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When incorporating a start-up company, founders are typically concerned with growing their company and bringing in capital to execute their vision. To properly set the company up for growth, the company needs to have a sound policy for allocating equity. There is not just one correct way for all start-ups to allocate their stock. Rather, there are many considerations that founders must address. The path to a sound corporate equity structure starts from the very beginning. Even before incorporation, meet with your co-founders and discuss these issues to ensure you start the right way.
After determining the amount of stock your company will authorize, which is the total amount of issuable stock, you will decide how much stock each founder will receive. The number of stock issued to each co-founder should be catered to each co-founders’ involvement and relationship with the company. If one of the co-founders has a passive role in the company’s business operations, it may not make sense to issue them the same amount as someone more involved. Although this may be a difficult discussion to have with your co-founders, it ensures that the ownership of the company rests with the members closest to it.
After determining the appropriate amount of stock each founder should receive, founders will need to execute some form of a stock purchase agreement. This agreement will dictate the terms of each founders’ ownership in the company. The value of each share at an early-stage company will likely be very low, so the purchase price will be small, but it is integral to enter into this agreement.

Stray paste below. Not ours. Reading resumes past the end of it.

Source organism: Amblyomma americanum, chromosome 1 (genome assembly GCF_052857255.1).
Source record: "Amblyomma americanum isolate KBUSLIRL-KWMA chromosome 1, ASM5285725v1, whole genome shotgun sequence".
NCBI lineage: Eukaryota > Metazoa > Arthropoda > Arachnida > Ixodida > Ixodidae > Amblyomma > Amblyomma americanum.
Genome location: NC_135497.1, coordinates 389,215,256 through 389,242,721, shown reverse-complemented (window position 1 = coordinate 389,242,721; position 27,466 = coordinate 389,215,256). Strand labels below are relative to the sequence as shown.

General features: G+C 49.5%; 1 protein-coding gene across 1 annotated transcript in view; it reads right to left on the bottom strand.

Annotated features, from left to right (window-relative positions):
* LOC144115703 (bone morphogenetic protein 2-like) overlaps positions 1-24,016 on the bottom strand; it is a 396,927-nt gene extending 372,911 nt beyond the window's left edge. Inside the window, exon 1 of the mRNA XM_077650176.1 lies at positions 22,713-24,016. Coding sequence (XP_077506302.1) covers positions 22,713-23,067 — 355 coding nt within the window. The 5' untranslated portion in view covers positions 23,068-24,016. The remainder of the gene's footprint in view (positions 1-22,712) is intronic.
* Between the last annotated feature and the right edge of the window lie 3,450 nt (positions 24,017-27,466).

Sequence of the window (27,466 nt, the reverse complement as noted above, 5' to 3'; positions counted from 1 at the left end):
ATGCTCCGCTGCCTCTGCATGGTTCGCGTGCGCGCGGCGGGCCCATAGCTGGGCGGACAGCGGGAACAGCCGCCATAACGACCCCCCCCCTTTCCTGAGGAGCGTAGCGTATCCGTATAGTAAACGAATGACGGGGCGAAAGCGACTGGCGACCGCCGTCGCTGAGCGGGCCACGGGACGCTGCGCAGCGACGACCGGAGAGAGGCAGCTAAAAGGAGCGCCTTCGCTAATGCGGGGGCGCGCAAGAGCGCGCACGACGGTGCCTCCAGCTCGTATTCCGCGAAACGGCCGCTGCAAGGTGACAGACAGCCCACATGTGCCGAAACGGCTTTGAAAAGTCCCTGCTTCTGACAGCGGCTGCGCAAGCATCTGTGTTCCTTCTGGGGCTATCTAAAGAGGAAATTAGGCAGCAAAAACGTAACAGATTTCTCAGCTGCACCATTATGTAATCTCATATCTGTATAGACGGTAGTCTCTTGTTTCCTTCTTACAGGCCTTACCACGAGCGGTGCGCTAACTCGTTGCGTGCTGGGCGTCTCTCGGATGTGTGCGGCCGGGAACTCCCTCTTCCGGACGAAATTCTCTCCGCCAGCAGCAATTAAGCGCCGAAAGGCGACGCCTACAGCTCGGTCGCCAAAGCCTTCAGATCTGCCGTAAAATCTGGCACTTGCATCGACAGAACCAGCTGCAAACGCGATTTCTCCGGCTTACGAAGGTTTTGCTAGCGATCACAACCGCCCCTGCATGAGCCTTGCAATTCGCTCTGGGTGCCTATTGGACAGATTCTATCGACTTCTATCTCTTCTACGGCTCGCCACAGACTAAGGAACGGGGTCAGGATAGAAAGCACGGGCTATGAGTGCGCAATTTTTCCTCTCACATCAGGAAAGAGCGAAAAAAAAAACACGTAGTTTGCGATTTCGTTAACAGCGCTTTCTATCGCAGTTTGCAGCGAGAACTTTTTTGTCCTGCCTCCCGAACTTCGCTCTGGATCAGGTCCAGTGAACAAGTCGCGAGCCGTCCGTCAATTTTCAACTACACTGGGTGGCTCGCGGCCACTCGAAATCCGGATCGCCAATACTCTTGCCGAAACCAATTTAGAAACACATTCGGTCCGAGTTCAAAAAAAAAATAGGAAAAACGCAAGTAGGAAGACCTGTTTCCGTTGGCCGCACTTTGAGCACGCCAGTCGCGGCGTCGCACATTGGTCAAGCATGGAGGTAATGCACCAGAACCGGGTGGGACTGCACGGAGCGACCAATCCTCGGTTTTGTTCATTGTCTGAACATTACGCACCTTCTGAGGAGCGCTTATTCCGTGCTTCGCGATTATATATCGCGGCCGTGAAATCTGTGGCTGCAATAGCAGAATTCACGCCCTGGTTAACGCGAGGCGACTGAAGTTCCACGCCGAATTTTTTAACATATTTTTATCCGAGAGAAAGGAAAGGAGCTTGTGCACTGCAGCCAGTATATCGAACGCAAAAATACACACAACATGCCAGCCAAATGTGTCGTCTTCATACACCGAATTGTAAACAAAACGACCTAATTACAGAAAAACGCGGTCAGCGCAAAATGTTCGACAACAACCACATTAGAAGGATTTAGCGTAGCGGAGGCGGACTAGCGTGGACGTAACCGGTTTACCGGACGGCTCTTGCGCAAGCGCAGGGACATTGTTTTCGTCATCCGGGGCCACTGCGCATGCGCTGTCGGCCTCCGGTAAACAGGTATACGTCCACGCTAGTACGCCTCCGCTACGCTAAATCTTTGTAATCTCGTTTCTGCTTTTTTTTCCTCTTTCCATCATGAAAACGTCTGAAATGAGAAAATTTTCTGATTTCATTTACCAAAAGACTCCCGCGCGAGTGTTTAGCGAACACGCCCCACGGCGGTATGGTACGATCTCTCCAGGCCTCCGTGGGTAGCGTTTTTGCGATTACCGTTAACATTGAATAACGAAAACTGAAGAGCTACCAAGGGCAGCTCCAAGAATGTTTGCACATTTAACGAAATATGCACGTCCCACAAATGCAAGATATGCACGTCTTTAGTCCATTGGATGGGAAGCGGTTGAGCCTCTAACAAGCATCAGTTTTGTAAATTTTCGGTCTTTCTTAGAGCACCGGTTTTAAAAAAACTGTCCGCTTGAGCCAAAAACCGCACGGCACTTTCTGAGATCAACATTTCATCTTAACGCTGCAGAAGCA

In these agreements, companies should consider whether they want to include provisions like right of first refusal, IP rights, limitations on transfer, vesting schedules, and other language that will solidify the boundaries of a given shareholders’ interest. A right of first refusal provision will give your company the initial right to buy stock from an existing stockholder that is planning to sell their interest before they can sell it to any other buyer. IP rights provisions will dictate what intellectual property will belong to the company after a stock purchase. Limitations on transfer can include many different provisions that essentially prevent the purchaser from selling their stock unless certain conditions are met. Vesting schedules are discussed below.
Founders should determine whether to implement a vesting schedule into their issued stock. A vesting schedule is a time-based restriction to issued stock, typically applied to founders’ and employees’ stock. It incentivizes critical members of the company to stay for the long-term by preventing the member access to all their issued stock until they have been at the company for a certain amount of time.